Border confirmed reports he had been questioned by Australian tax officials conducting an extensive probe into offshore tax havens used by high-profile sports, entertainment and business personalities.
"I am reasonably relaxed. I have been in touch with the tax office via my accountants and hopefully it will be sorted out," he said on ABC radio.
Record-breaking Test spinner Shane Warne and "Crocodile Dundee" actor Paul Hogan are among scores of other high-income earners reportedly already questioned by officers from the tax probe, codenamed Project Wickenby.
The Sydney Morning Herald reported tax officials had interviewed Border and other Australian cricketers about money earned in England and banked in tax havens.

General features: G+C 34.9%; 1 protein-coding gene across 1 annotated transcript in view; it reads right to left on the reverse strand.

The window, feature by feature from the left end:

Border said the investigators questioned him about the operation of one particular account.
"Hopefully, I have answered them satisfactorily," he said. "It was just the easiest way of accessing funds when you are overseas and working away from home.
"That is the reason I had them. I haven't had them for a number of years because I don't need them any more.
"But, yeah, look it's just one of those situations that hopefully gets sorted out very quickly."
Project Wickenby is a seven-year probe involving more than 350 officers that was launched in 2004 to investigate offshore tax evasion among wealthy Australians.
Border, 51, played 156 Test matches for Australia, captaining the side as it rebuilt in the mid-1980s and laying the foundations for the current team's long period of dominance.